I have never made no secret about this fact: I love my Alma Mater, KNOX Theological Seminary. It is--as one of my friends put it--a "diamond in the rough" as far as good, biblically sound seminaries go.
And I have been blessed to be able to audit a class this semester on Thursday nights entitled Evangelism and Church Health, which basically deals with how to present the Gospel (in all of its components) in your sermon preparation and delivery.
And while the class is really stimulating and convicting, the real excitement that I experienced at KNOX last night was meeting several black students at the school. In fact, in this class alone, there are five. When I graduated from KNOX last year, I noticed that a lot more blacks were attending the seminary than when I first started. For example, in the Worship class that I took in Fall of 2006, the blacks out numbered all other races in the class--something absolutely unprecedented at KNOX at the time.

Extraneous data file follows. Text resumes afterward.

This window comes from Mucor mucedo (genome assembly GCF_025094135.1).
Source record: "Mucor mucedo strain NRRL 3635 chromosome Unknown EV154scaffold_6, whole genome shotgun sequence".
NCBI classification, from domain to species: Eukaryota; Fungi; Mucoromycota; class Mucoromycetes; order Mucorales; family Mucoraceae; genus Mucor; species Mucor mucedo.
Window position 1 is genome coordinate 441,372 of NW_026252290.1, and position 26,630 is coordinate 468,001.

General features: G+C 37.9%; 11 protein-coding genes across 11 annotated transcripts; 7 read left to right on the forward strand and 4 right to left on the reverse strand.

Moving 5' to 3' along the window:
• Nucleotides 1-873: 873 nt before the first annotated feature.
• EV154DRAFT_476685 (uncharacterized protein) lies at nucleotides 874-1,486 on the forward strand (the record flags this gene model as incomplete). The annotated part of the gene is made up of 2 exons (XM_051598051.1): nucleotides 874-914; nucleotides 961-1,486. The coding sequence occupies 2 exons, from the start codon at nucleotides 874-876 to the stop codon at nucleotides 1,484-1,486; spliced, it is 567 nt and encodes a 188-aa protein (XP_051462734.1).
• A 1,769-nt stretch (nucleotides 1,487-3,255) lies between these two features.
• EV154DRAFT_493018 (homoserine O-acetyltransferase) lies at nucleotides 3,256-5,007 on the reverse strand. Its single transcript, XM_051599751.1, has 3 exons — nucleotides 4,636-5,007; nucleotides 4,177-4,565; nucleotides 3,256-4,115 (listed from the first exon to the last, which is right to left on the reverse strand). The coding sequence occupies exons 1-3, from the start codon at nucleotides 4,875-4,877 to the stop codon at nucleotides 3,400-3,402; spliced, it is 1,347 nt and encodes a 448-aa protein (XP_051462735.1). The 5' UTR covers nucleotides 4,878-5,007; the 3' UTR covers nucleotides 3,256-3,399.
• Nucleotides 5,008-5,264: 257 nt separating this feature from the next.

I was privileged to talk with some of these students and I saw in many of them a passion to take what they are learning and use it to reform the black church to where it needs to be. These students are not only hearing about the Doctrines of Grace (some for the very first time), but also why they need to be preached within our culture. I am excited to see God put fires in the bellies of these wonderful brothers and sisters, and it makes me believe that God is truly bringing light out of darkness.
And while other ministries, in their actions, will discourage us in thinking that African-American Theology is still heading downward we, as African-Americans who adhere to Reformed Theology, need to praise God for the remnant He has placed in Seminaries like KNOX, Westminster, RTS, Greenville, Southern Baptist, and others. Equally, we need to not only pray for our churches, but also these men and women for their studies, their callings, and their encouragement as they will (more than likely) face persecution for standing on the Word of Truth.